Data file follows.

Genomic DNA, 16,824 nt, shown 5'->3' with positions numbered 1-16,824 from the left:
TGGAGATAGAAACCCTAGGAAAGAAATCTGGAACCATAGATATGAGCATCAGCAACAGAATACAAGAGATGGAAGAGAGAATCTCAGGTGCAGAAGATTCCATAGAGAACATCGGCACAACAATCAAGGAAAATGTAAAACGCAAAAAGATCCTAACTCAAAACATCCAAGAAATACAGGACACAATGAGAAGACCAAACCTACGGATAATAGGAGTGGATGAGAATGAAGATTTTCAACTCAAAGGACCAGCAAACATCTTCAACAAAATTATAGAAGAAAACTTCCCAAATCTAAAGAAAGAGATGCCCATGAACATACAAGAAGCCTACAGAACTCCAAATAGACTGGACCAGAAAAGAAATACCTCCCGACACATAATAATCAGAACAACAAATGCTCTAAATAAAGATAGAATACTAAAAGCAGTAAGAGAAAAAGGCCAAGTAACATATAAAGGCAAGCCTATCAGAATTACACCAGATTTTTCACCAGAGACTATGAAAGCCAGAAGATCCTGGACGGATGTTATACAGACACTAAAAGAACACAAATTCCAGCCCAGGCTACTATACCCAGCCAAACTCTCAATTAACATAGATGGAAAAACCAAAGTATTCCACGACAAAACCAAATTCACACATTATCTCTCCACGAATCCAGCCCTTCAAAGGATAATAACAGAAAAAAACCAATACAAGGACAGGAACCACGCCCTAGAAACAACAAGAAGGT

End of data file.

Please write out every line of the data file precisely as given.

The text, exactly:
Genomic DNA, 16,824 nt, shown 5'->3' with positions numbered 1-16,824 from the left:
TGGAGATAGAAACCCTAGGAAAGAAATCTGGAACCATAGATATGAGCATCAGCAACAGAATACAAGAGATGGAAGAGAGAATCTCAGGTGCAGAAGATTCCATAGAGAACATCGGCACAACAATCAAGGAAAATGTAAAACGCAAAAAGATCCTAACTCAAAACATCCAAGAAATACAGGACACAATGAGAAGACCAAACCTACGGATAATAGGAGTGGATGAGAATGAAGATTTTCAACTCAAAGGACCAGCAAACATCTTCAACAAAATTATAGAAGAAAACTTCCCAAATCTAAAGAAAGAGATGCCCATGAACATACAAGAAGCCTACAGAACTCCAAATAGACTGGACCAGAAAAGAAATACCTCCCGACACATAATAATCAGAACAACAAATGCTCTAAATAAAGATAGAATACTAAAAGCAGTAAGAGAAAAAGGCCAAGTAACATATAAAGGCAAGCCTATCAGAATTACACCAGATTTTTCACCAGAGACTATGAAAGCCAGAAGATCCTGGACGGATGTTATACAGACACTAAAAGAACACAAATTCCAGCCCAGGCTACTATACCCAGCCAAACTCTCAATTAACATAGATGGAAAAACCAAAGTATTCCACGACAAAACCAAATTCACACATTATCTCTCCACGAATCCAGCCCTTCAAAGGATAATAACAGAAAAAAACCAATACAAGGACAGGAACCACGCCCTAGAAACAACAAGAAGGT